MEN AT WORK, TOTO, SANTANA, 10CC, RORY STORM, BEATLES AND SOLO RINGO (which often included other Beatles) … ALL ARE REPRESENTED HERE TONIGHT!
EVERYONE BUT RINGO WALKS OUT WITH HANDS UP IN THE AIR AND BEGINS CLAPPING.
RINGO APPEARS AND THE AUDIENCE STANDS UP!
AND DOESN’T SIT DOWN!
I AM STANDING ON MY CHAIR TYPING THIS!
I MUST QUIT … AND SIT!
I understand we are talking rock and roll royalty on so many levels, but I was unprepared to watch almost an entire concert standing. The front orchestra barely sat down. The back orchestra was up and down. I could not see the box seats, but the excitement MUST have affected them as well.
‘Matchbox’ is the opener and has been given a Jerry Lee Lewis rock and roll feel. The scrim backdrop has Ringo’s fingers giving a peace sign and stars shooting across it. Tie-die effects change as the night progresses. The couple sitting next to me (Hi Mary and Brent!) have never seen Ringo in concert before. With tongue in cheek Brent says:
“We hear he’s well known.”
Me: “I think he’s up and coming. You’ll hear of him again.”
‘It Don’t Come Easy’ is followed by ‘What Goes On,’ the only Lennon / McCartney / Starkey composition. “I know, I know. Like me you think it should have been Starkey / Lennon and MCartney, but NOOOOOOO!”
As Ringo now climbs up to his drum kit, the audience reacts with MORE applause and cheering than even before. I didn’t figure that was possible.
Graham Gouldman, from 10CC, sings a favorite composition of his, “Dreadlock Holiday.” He is the tall one on stage. To be fair, Gregg Rolie is seated at the keyboards, but Graham does take mastery of the stage from the height aspect. ‘Holiday’ was a massive hit for Graham everywhere … except in America. I am more familiar with Gouldman’s song writing than his live performing, as he has written songs for most of The British Invasion, as well as his own groups. He has quality vocals and later tonight I will relive them in memory as he sings other hit 10CC songs.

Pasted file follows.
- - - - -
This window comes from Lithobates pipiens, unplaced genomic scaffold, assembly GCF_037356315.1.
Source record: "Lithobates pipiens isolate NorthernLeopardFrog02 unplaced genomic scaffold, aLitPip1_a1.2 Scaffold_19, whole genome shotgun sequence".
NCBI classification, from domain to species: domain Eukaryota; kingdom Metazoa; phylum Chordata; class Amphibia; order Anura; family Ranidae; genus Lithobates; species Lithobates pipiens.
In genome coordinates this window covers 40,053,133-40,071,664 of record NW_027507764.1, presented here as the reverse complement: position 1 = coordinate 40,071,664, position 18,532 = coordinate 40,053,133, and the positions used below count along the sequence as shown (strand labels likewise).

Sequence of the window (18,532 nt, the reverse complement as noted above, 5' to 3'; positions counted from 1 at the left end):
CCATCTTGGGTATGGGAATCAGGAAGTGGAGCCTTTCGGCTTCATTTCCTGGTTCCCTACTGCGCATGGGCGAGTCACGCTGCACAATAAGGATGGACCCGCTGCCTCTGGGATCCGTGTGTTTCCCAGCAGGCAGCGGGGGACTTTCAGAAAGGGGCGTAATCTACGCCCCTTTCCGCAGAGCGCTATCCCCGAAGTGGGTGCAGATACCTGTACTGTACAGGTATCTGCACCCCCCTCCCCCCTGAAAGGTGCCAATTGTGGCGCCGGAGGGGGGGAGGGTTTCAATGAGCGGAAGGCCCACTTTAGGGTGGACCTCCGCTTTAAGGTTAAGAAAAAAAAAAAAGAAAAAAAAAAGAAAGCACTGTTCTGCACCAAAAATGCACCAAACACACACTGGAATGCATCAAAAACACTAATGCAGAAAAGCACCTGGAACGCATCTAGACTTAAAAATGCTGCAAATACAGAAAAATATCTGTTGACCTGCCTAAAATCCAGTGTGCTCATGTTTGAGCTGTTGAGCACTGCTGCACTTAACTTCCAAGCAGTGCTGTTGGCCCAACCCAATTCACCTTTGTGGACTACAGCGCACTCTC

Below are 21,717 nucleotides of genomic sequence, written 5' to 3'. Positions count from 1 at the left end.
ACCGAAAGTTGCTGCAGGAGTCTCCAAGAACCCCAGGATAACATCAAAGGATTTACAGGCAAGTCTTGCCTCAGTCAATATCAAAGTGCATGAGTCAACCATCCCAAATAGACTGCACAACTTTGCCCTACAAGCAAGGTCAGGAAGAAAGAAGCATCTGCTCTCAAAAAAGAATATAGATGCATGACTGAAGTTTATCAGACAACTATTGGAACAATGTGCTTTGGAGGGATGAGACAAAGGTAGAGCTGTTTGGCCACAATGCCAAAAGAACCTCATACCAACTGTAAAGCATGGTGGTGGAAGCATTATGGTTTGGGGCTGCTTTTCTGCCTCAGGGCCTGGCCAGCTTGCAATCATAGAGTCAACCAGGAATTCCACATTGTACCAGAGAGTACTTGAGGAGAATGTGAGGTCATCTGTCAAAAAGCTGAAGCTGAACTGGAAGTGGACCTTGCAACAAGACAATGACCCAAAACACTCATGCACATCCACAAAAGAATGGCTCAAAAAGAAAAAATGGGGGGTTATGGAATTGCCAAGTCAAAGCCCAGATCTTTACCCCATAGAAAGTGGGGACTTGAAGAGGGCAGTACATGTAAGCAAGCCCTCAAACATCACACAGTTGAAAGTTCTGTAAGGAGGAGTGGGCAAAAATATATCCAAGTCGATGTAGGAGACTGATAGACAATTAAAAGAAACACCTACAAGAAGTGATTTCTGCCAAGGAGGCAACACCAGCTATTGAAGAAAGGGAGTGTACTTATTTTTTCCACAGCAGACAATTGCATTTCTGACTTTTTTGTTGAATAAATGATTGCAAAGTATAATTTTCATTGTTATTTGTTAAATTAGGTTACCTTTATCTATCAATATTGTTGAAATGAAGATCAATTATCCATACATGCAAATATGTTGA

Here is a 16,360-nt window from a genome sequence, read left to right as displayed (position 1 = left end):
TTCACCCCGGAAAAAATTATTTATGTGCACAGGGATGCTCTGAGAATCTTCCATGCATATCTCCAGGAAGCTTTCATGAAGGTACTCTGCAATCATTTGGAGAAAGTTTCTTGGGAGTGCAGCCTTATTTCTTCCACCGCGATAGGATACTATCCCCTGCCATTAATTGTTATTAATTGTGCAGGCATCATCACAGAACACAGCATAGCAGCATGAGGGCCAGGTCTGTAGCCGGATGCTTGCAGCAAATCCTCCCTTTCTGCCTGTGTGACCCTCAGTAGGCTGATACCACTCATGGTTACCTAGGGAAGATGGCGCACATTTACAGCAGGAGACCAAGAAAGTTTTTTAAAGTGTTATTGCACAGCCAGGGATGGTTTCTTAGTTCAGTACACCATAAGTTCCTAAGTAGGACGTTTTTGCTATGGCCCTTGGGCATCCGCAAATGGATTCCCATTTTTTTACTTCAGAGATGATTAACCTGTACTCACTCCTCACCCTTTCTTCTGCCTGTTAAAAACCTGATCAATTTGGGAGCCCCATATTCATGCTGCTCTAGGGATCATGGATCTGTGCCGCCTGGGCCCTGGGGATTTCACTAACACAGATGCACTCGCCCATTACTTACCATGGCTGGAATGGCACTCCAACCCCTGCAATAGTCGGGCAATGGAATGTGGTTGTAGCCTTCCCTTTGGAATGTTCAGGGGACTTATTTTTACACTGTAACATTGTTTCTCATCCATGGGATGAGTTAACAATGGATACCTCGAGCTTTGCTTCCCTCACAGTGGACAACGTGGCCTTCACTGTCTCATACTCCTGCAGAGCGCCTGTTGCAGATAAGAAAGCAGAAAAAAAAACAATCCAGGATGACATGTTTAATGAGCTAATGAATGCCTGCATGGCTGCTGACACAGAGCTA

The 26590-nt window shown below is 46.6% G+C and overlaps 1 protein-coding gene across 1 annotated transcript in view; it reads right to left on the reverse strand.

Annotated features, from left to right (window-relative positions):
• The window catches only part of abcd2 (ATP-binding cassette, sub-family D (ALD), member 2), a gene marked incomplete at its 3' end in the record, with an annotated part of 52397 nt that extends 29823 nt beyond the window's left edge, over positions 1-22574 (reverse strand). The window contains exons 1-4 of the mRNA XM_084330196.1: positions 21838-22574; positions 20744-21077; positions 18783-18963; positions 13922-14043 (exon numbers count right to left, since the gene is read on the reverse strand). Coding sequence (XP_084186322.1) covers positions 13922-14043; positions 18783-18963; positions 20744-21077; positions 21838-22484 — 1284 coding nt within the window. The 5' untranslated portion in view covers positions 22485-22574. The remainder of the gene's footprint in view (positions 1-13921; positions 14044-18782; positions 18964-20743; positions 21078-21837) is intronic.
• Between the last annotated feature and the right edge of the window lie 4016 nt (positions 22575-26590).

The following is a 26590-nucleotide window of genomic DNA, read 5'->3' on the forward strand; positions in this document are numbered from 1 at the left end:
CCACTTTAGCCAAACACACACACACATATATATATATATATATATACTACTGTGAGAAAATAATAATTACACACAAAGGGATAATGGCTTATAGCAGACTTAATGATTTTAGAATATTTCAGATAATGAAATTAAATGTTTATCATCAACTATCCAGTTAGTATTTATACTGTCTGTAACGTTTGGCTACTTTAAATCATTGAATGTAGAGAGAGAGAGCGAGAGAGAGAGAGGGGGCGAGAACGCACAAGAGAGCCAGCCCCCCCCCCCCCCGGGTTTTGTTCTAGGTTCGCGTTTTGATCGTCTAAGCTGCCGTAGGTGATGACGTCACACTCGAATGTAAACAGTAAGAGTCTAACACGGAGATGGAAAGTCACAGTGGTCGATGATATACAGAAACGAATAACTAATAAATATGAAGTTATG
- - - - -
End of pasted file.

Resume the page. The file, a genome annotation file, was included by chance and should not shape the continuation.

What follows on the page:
Gregg Rolie (called The Duke by his peers) hits the mic and keyboards with Santana’s ‘Evil Ways.’ I am now realizing just what a fantastic composite of musicians are on the stage tonight and on this tour. Each one is a king of his art, and together … OH S***! WOW!!
Steve Lukather of Toto is next with ‘Rosanna.’ EVERY song tonight has a Steve Lukather guitar solo that surpasses the one we just heard. That man is mechanical in the power he brings to these songs.
Men At Work’s Colin Hay’s first song is my cockatiel’s favorite song ever: ‘Land Down Under.’ She whistles along every time she hears it, and I always think, “How does she know her heritage is from Australia?” As Colin tells Graham, “This song was a hit everywhere … ESPECIALLY in America!” He has some great Gumby dance moves that he utilizes while Warren Ham is playing the flute solos. Wait a minute … these people are all older than I am? I thought I was staying young because of my students, but maybe it’s the music.
Ringo introduces ‘Boys’ on the keyboards and then moves down stage to sing. Followed by ‘Don’t Pass Me By’ and an audience participation of ‘Yellow Submarine,’ wherein Graham tells Captain Ringo, “We’re in Wallingford, Sir”and brings the audience upward again in an ever-revolving high.